Zadie Smith Releases Her New Book 'Intimations'
The novelist’s quick-response essays, written in lockdown, have wit in spades - but too little heart, writes Dzifa Benson
At the very end of this slender, digestible collection of personal essays, Zadie Smith admits: “My physical and moral cowardice have never really been tested, until now.” It’s a sentiment that encapsulates the zeitgeist of 2020. Given that Smith tends to be elliptical about her own interiority, it’s a rare moment of unvarnished disclosure, one that recalls an introductory epigram to the book, a quotation from Grace Paley: “My vocabulary is adequate for writing notes and keeping journals but absolutely useless for an active moral life.”
In Intimations: Six Essays, Smith’s verbal brilliance and self-deprecating wit can seem like obstacles in her search for moral honesty. Smith is always a lucid essayist, but these feel like personal essays that attempt to avoid the personal. They hold our attention with their technical skill, without quite getting to the heart of their urgent subjects.
This 96-page collection, which she began at the onset of the pandemic and finished shortly after George Floyd’s killing, is quick-response art whose compressed form mimics the suddenness of a global health calamity that is as indefinite as it is existentially alarming. The form insists that Smith write quickly, even if a deeper inquiry into the nature of experience and people, including herself, might more fully emerge if she had allowed herself more time.
A contemplation of time during “the global humbling”, as Smith terms the pandemic, is the overarching theme that anchors the collection. A section called “Screengrabs” channels John Berger’s Ways of Seeing and features a vignette titled “A Hovering Young Man”. In it, Smith expresses sympathy for the tenuous future of young people living through the current crisis: “The infinite promise of American youth - a promise elaborately articulated by movies and advertisements and university prospectuses - has been an empty lie for so long that I notice my students joking about it with black-humor more appropriate to old men, to the veterans of wars.”
In “Something to Do”, Smith explicitly examines the artist’s relationship to time, and the nature and purpose of art during lockdown, comparing it to the work of front-line workers, “who do not need to seek out something to do”. She concludes that “it seems it would follow that writers - so familiar with empty time and with being alone - should manage this situation better than most. Instead, in the first week I found out how much of my old life was about hiding from life.”
In other vignettes from “Screengrabs”, Smith is in her element sketching portraits of people in her Manhattan neighbourhood, but seems frustratingly coy about testifying to her own emotional response in any detail. She is variously ambivalent, hasty and sometimes even sheepish, but these reactions, in the moment of an encounter, are no substitute for a fully fledged parsing of experience.
“Postscript: Contempt as a Virus”, most likely written in the immediate aftermath of George Floyd’s death, is an exception. Here, Smith’s prose feels less abstracted, her anger palpable on the page. For most of the essay, she writes in the omniscient voice, one step removed from a personal identification with the topic of systemic racism. Perhaps this is a deliberate writerly device, used so that she can examine her topic more forensically.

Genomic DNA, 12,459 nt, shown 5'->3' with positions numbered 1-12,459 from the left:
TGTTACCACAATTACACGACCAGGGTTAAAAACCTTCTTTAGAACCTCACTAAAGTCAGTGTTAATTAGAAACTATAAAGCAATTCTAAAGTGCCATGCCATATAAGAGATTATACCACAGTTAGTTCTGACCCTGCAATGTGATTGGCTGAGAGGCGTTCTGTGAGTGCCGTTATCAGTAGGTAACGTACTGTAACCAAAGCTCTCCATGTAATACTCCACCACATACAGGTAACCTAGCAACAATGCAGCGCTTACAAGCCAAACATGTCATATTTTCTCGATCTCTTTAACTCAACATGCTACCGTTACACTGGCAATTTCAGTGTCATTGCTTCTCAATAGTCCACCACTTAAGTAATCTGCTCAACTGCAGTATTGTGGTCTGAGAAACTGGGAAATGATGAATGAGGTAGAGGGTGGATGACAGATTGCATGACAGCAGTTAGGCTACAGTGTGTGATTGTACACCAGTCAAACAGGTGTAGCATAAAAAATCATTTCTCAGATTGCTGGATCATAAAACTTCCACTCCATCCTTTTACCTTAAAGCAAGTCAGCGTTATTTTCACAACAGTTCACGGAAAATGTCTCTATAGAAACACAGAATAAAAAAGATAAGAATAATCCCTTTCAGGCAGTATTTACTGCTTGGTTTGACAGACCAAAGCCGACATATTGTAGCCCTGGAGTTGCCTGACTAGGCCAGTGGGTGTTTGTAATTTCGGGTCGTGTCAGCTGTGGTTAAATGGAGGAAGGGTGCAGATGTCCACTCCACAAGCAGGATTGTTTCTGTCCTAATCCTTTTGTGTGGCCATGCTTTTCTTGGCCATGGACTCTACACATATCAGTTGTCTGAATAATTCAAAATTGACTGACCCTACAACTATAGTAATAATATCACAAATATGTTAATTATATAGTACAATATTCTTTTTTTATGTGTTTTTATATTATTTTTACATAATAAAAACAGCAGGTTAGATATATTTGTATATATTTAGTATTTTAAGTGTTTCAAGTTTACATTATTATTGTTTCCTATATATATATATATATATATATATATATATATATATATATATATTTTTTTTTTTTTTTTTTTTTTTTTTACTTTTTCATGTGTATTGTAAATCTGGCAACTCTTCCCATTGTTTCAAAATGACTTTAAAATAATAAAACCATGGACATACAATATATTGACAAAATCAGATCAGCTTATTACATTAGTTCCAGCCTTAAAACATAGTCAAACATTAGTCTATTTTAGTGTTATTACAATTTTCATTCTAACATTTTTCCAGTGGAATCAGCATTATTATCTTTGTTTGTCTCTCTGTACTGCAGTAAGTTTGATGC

The summary of Smith’s feelings on the matter is contained in a paragraph: I used to think that there would one day be a vaccine: that if enough Black people named the virus, explained it, demonstrated how it operates, videoed its effects, protested it peacefully, revealed how widespread it really is, how the symptoms arise, how so many Americans keep giving it to each other, irresponsibly and shamefully, generation after generation, causing intolerable and unending damage both to individual bodies and to the body politic - I thought if that knowledge became as widespread as could possibly be managed or imagined we might finally reach some kind of herd immunity. I don’t think that anymore.
As powerful as it is, it feels more like a starting point than a conclusion: we are left to wonder what she, as a Black woman, thinks now. In a coda, Smith includes a list of names made up of her parents, siblings, friends, lovers, husband and abiding literary inspirations, with each name accompanied by a description of the debts Smith owes that individual. I didn’t know what to make of this seeming non sequitur until I remembered what Smith had written in “Something to Do”: “I write because... well, the best I can say for it is it’s a psychological quirk of mine developed in response to whatever personal failings I have. But it can’t ever meaningfully fill the time. There is no great difference between novels and banana bread. They are both just something to do. They are no substitute for love.” Acknowledging the debts she owes to people who she loves must be Smith’s way to counter that moral cowardice, to “not only make art but in some sense to live it”.
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